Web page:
I haven’t posted in a while due to the fact that other than league night on Wednesdays at George Ward, I haven’t played that many different courses lately. This post is long overdue for the course and this could be a blessing in disguise that I’ve waited such a long time to recollect my experiences in a nutshell. On my first two trips to this park I was accompanied by Tony Sanders – props to him for giving me valuable insight into a straighter drive with added distance.
The course = brutally awesome
The park = sketch
- Coming together quickly for such a new course due to the efforts of volunteers associated with DGB – great job guys!
- Great layout with an intimidating first hole
- Very scenic hike – can even catch a glimpse of a rusted out car hull from the 50’s
- Tee pads are poured concrete
- For such a heavily wooded area, poison ivy is contained to the perimeter
- Gate at front entrance – doesn’t go anywhere but looks cool
- Amateur and pro pads – diggin’ this even though not playing pro pads
Sketch/This sucks/Why is this happening to me
- Got into chiggers – left and right legs from knee down covered
- Weird hiker on course
- Called a friend in the medical industry about the empty packets I found on the course and apparently it is similar to methadone – sketch
- Stung on right jaw bone by yellow jacket on hole #18
- No trash cans on course or parking lot area
- Slow drive bys in parking lot
- Found a shoe and backpack off gully on right side of #1 – don’t need a ‘Stand By Me’ moment
- Pulled tick off stomach and got a slight infection on the area it attached
- People sitting and/or sleeping in their cars at park entrance – because I normally like to pull my vehicle into a city park’s parking lot to catch a little shut-eye
- Traffic coming in and out of Lake Heather’s gated access for boats
Keep in mind that for beginners looking to have an enriching first time to play disc golf, this is not the place for such an experience. Out of the local courses, George Ward is still the best place to take people new to the sport due to: chill folks playing, easy walk, not difficult keeping up with your disc and most importantly, Tom is there. For those that haven’t met Tom, you are definitely missing out on affordable merchandise (discs, accessories, etc.) and solid advice.
Four of the Dogleg crew (including myself) returned from Denver this past Monday. Stay posted for some stories on this adventure.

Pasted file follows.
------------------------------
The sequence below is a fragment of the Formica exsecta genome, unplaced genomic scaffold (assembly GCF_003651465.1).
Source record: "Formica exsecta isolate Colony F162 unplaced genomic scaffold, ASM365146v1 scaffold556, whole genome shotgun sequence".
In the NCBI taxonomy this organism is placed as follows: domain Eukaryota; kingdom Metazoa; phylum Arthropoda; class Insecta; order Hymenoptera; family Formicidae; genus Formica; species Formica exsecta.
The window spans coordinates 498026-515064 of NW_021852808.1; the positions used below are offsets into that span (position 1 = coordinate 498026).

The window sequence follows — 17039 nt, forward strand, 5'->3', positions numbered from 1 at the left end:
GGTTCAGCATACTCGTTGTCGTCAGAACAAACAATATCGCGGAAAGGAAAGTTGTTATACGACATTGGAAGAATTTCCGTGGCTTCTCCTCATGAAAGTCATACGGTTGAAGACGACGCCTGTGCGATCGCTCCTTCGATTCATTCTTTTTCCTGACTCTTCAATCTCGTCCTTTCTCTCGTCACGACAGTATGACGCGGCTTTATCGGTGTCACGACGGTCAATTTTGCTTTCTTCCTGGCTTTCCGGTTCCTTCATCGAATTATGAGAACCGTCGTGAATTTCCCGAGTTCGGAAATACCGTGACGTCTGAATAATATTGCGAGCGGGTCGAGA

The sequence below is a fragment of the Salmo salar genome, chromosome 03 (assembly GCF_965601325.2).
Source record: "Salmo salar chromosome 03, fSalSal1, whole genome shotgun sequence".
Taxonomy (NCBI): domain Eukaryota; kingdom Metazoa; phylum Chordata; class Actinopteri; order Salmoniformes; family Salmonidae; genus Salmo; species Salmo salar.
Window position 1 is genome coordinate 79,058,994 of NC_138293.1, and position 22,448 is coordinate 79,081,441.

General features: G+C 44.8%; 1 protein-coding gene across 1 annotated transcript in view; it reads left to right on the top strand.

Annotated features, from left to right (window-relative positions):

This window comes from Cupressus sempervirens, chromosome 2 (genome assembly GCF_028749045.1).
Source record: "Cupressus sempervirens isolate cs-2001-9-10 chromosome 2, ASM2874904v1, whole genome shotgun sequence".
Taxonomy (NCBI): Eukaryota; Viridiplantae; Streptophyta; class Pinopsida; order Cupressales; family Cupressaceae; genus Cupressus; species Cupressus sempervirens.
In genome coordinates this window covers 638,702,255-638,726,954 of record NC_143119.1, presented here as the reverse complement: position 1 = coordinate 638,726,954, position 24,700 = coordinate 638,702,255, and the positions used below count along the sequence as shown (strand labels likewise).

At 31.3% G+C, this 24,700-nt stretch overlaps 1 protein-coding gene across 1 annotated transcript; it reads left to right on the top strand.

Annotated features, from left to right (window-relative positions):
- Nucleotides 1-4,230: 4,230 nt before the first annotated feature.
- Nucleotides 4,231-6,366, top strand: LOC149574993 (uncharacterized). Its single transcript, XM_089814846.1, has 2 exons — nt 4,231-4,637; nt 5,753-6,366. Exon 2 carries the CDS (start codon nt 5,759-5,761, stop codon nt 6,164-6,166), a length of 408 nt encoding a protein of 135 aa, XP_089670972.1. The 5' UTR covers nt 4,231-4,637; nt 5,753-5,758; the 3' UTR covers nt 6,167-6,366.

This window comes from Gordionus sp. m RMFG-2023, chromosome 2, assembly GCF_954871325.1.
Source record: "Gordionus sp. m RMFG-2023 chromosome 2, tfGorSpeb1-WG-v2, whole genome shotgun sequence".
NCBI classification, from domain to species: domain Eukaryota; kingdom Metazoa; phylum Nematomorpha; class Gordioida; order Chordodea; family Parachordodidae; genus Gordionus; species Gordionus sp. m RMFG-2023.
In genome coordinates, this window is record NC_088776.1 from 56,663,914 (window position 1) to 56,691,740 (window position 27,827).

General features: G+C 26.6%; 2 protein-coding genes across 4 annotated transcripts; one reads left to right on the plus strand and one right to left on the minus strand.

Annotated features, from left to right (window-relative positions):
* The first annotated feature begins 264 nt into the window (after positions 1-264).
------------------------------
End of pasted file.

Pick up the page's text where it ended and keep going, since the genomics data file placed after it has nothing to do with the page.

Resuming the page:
I have a slightly used Innova Competition DG Bag with straps $60.
Call or text if interested
Hey guys! Gees has it been like a decade since we posted last. I know we’ve all been extremely busy; its been crazy here. But just wanted to let you guys know–more than likely–I’ll be in town this coming weekend (Sept. 23-25). I was wanting to know if any of you guys want to get up to play a few rounds. Possibly some Birmingham courses or if there’s another area you recommend. Let me know you guys thoughts.
Friday afternoon, sun blazing, disc golf tee time steadily approaching and off I go in the ‘Russian Tank’ bound for an eatery downtown to meet up with the rest of the crew. Would anyone at the delicatessen notice the guy walking in with a backpack rattling with various accoutrements and attired in a sweat-soaked shirt? Before I could give this much more thought, I became a spectator to the new marketing strategy of a homeless gent that decided to slap the side of an SUV while it was backing up (pretty sure this didn’t pan out for him) and also saw an anti-death rally at 5 Points that featured a person tied to a cross. Should I take these events as some sort of omen? I was soon able to enjoy an awesome sandwich that eventually caught up with me (not too awesome 45 minutes later) that made me sound like a gristmill thundering it’s way from hole to hole. Mix that in with some wine and apparently that was the secret to my success for the day.